Oil dropped below $40 a barrel yesterday as a weakening global economy overshadowed Opec's attempts to curb crude supply and boost prices.
US non-farm payrolls numbers due at 1330 GMT are expected to add to the gloom, after data released the previous day showed applications for US jobless benefits hit a 26-year high.
US light crude for March delivery fell $1.25 to $39.92 a barrel by 1228 GMT, while London Brent, which usually trades below its US counterpart, fell 71 cents to $45.75. US crude is trading well below Brent as inventories in Cushing, Oklahoma – the delivery point for the US crude contract – are at record levels. US crude for delivery in two months time is trading just under $45 a barrel. The head of Italy's largest oil company predicted yesterday that oil could stay as low as $40 for the rest of 2009.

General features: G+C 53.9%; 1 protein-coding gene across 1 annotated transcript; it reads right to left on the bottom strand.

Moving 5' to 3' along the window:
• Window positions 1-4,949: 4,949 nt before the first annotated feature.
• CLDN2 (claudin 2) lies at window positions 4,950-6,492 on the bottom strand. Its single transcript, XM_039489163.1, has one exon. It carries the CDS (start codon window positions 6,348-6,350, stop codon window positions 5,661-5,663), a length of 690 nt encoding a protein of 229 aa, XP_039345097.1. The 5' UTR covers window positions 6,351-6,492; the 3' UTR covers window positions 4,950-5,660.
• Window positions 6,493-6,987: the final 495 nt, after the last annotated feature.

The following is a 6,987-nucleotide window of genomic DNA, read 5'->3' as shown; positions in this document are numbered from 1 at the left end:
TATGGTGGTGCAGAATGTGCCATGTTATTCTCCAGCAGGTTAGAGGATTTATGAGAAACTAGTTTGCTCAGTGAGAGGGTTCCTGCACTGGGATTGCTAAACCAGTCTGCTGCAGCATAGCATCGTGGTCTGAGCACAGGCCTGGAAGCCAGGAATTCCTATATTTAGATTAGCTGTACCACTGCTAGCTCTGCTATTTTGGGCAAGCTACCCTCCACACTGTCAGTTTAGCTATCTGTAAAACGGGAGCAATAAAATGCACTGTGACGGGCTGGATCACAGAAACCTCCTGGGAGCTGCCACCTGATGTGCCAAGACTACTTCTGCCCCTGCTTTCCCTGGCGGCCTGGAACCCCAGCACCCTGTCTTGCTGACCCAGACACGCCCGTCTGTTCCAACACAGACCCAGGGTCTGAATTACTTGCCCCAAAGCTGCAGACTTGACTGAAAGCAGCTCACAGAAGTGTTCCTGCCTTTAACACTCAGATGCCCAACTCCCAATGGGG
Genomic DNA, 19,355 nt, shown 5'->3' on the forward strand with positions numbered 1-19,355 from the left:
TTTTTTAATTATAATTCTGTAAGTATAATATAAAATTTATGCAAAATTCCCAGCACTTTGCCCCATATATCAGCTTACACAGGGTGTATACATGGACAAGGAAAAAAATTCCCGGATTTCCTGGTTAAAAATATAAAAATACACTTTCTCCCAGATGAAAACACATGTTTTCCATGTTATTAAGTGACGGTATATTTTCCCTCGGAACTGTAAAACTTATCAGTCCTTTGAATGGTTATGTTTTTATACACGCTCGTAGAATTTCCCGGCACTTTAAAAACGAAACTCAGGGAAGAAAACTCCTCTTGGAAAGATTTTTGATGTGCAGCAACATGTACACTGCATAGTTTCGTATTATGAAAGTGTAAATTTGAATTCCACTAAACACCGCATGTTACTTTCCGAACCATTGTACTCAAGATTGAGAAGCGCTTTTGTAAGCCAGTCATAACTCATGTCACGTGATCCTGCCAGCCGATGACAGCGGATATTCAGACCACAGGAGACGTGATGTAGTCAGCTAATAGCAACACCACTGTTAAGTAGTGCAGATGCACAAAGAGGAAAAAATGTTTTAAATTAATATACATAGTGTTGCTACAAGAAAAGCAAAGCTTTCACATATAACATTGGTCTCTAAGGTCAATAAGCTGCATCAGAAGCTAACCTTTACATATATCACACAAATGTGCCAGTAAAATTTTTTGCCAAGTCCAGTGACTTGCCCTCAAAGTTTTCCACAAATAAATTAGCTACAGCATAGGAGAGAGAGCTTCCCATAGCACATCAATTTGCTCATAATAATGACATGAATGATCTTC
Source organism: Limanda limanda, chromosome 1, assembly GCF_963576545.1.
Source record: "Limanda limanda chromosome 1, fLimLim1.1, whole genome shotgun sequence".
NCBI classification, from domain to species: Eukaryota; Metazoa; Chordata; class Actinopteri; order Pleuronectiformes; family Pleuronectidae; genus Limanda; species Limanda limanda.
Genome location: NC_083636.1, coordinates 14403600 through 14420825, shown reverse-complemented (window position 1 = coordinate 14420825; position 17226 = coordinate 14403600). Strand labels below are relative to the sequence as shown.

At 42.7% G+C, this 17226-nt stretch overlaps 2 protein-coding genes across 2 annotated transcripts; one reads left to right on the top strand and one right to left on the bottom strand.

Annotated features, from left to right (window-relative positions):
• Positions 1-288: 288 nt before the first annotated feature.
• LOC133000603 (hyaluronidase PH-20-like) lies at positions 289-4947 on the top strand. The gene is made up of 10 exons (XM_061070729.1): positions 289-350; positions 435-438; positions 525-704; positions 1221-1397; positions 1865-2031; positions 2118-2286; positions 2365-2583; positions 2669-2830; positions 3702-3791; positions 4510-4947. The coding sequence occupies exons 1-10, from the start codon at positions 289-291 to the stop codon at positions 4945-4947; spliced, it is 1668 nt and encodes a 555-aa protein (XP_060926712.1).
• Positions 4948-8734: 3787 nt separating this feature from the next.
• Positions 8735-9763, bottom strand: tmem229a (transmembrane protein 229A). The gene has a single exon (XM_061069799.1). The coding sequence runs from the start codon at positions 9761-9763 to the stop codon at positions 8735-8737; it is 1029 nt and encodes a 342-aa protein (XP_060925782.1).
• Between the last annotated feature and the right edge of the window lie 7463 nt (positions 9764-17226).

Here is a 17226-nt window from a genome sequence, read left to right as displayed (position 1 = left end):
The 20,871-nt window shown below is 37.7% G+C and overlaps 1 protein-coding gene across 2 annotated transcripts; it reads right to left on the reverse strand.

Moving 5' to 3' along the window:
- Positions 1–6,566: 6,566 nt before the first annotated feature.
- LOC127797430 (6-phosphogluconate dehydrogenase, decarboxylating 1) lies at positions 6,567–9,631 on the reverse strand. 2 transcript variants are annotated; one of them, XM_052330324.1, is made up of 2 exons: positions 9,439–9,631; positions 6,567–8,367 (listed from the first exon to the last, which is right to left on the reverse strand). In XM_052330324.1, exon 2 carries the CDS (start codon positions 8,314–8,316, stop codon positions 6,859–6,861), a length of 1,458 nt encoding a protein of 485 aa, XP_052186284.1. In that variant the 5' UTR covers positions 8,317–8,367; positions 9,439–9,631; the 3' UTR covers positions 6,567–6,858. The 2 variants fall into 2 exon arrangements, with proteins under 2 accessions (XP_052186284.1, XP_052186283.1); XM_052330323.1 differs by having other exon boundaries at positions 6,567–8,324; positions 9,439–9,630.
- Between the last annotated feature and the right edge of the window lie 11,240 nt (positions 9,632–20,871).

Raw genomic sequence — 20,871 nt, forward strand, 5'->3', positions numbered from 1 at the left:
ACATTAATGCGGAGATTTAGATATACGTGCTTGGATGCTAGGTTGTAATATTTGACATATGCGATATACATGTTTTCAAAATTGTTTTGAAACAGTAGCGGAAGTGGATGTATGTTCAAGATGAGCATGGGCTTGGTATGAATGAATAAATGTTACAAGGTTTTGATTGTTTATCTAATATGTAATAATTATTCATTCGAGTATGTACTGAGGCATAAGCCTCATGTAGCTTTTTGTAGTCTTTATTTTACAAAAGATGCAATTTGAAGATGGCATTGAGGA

That level is too low for members of the Organisation of the Petroleum Exporting Countries (Opec) to generate enough revenue or encourage investment in new supply. In a bid to boost prices, Opec agreed to cut a further 2.2 million barrels per day (bpd) from January. The reduction comes on top of curbs of 2 million bpd in place since September.
Opec sources have indicated the group could cut a further 1 million bpd from output when it next meets on March 15.
"These are significant output cuts and if they can implement more then we should see global stock cover start to come down.," said Julian Keites at Newedge.
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